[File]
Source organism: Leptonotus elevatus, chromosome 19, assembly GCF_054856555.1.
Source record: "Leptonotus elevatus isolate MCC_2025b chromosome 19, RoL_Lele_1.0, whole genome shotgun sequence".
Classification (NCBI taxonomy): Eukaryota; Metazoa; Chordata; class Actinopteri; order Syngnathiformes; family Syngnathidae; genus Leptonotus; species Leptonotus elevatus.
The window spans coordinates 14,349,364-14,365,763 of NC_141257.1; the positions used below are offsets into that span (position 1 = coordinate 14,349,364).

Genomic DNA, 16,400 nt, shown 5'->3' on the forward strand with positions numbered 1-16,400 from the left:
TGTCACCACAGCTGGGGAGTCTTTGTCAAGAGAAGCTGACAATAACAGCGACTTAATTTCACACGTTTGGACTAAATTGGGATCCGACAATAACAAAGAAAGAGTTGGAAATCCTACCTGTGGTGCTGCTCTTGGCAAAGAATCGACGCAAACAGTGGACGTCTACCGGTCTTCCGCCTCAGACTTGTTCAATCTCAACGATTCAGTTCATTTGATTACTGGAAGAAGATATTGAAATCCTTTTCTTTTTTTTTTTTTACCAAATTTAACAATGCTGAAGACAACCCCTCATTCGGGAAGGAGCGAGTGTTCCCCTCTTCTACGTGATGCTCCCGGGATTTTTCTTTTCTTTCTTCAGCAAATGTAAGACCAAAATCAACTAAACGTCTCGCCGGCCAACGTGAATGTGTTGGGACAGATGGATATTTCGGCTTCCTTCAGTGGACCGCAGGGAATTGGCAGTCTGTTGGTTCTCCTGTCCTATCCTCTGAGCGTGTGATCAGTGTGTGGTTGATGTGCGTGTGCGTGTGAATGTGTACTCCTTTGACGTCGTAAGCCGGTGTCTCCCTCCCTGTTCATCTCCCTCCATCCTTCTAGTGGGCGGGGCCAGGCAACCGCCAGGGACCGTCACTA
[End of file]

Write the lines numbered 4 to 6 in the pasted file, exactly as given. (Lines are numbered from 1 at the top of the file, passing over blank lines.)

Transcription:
The window spans coordinates 14,349,364-14,365,763 of NC_141257.1; the positions used below are offsets into that span (position 1 = coordinate 14,349,364).

Genomic DNA, 16,400 nt, shown 5'->3' on the forward strand with positions numbered 1-16,400 from the left:
TGTCACCACAGCTGGGGAGTCTTTGTCAAGAGAAGCTGACAATAACAGCGACTTAATTTCACACGTTTGGACTAAATTGGGATCCGACAATAACAAAGAAAGAGTTGGAAATCCTACCTGTGGTGCTGCTCTTGGCAAAGAATCGACGCAAACAGTGGACGTCTACCGGTCTTCCGCCTCAGACTTGTTCAATCTCAACGATTCAGTTCATTTGATTACTGGAAGAAGATATTGAAATCCTTTTCTTTTTTTTTTTTTACCAAATTTAACAATGCTGAAGACAACCCCTCATTCGGGAAGGAGCGAGTGTTCCCCTCTTCTACGTGATGCTCCCGGGATTTTTCTTTTCTTTCTTCAGCAAATGTAAGACCAAAATCAACTAAACGTCTCGCCGGCCAACGTGAATGTGTTGGGACAGATGGATATTTCGGCTTCCTTCAGTGGACCGCAGGGAATTGGCAGTCTGTTGGTTCTCCTGTCCTATCCTCTGAGCGTGTGATCAGTGTGTGGTTGATGTGCGTGTGCGTGTGAATGTGTACTCCTTTGACGTCGTAAGCCGGTGTCTCCCTCCCTGTTCATCTCCCTCCATCCTTCTAGTGGGCGGGGCCAGGCAACCGCCAGGGACCGTCACTA